Saturday, 18 September 2010

Glossy ibises in Cyrenaica

juvenile glossy ibis, Ain Azziana, September

Following my Ramadan break, it was great to be back in Libya and birding again. My first real chance was Friday, the beginning of the weekend. I did manage a walk in the main Benghazi park (Al Bosco) on Tuesday evening and was rewarded with the sight of a flock of golden oriole passing through.  Nevertheless Friday (yesterday) was my first "proper" birding.

I chose to bird the coast east of Benghazi. I saw so many migrants, passage birds and locals that its going to take three blogs!

I went on my trip with two friends from work who chose the beach option for most of the trip. Apparently the sea is very warm and the weather was just right.

The place visited nearest to Benghazi is a permanent wetland called Ain Azziana. It was my first visit there and I am kicking myself that I didn't visit in summer.

The biggest treat was the sight of glossy ibis. I am checking whether this species has ever been recorded in north east Libya (Cyrenaica). I know its recorded in winter in Tripolitania (800 kilometres away). Regretfully once again the main guide books don't show this bird in Libya at all.

adult glossy ibis, Ain Azziana, September

There were at least two glossy ibis, one was a juvenile and the other was an adult.  The last time I saw this bird was in Azerbaijan. It brought back memories.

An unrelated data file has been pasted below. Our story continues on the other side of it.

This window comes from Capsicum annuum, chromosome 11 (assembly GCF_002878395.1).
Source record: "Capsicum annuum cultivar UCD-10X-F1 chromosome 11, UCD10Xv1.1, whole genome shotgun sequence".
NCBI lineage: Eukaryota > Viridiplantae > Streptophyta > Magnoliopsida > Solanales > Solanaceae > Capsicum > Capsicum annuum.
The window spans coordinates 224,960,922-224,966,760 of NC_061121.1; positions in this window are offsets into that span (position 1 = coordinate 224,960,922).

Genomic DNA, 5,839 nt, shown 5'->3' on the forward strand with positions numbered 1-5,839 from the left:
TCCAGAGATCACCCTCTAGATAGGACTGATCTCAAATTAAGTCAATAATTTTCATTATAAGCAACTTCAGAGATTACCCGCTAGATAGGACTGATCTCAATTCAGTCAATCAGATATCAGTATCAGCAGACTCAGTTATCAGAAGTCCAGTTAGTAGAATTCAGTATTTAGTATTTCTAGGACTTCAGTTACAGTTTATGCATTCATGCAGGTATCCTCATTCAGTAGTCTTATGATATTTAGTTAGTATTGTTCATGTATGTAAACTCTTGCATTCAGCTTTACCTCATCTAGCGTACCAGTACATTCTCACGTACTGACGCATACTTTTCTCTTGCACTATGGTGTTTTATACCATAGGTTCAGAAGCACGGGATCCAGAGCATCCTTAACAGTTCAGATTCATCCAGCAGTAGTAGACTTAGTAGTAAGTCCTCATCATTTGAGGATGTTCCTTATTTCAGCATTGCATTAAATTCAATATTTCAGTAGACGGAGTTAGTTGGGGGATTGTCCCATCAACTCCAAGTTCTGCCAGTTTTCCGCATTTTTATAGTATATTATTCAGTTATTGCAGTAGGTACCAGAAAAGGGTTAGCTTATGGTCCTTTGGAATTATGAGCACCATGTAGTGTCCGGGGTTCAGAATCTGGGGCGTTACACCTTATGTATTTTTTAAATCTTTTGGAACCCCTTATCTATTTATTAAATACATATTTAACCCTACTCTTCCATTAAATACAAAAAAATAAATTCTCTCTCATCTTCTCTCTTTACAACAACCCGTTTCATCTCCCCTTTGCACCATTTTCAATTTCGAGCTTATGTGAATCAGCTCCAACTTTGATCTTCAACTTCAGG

I can't meaningfully say whether the bird breeds, winters or is on passage here because of the time of year. Hence my comment earlier that I regret not coming here in the "true" summer.

The wetlands were teeming with waders. Some in summer plumage, some in winter plumage but most part way between!

One of my favourite sighting was curlew sandpiper. This bird was presumably on passage since it is supposed to winter south of the Sahara. But at least at the moment it seems to be eating a lot and was not going anywhere quickly.  

curlew sandpiper, Ain Azziana

The most common birds were dunlin, sanderling and ringed plover. Like with the curlew sandpiper there was an awful lot of eating going on. Most photos were ruined by the bird having its head in the water. Unlike the curlew sandpiper they are known to winter in Libya.

I did get this quick but poor snap of another interesting bird - golden plover. Again this is a known winterer here but I hadn't seen one so close to its summer plumage before.

golden plover, Ain Azziana, September

One thing I found quite surprising was the proportion of juvenile birds among the waders.  Having eclipse plumage and having many juveniles stretches my ID capabilities.  It was seriously good practice. 

sanderling(back) and ringed plover, Ain Azziana

If anything the bird winning the prize for the most juveniles in the wetland was the ringed plover.

juvenile ringed plover, Ain Azziana

Before I leave Ain Azziana, I want to say something some other birds. There were plenty of black winged stilt, stone curlew and great egret around. The first  breeds here and the last probably doesn't (not according to books anyway). There is much more to this wetland than I could walk to on foot. My scope (left at home) would have helped me here.

black winged stilt, Ain Azziana

Last night just before I went to bed, as I was sketching out the blog in my mind, I suddenly had a thought or more probably a fantasy?.... I should have looked at those stone curlew more closely. It's a very long shot but since Senegal thick knee are found in the Nile delta could they be here? If glossy ibis can be 800 kilometres way from their known habitat then...  What were stone curlew doing in wetllands?  Not looking properly at the thick knees was very sloppy birding.  

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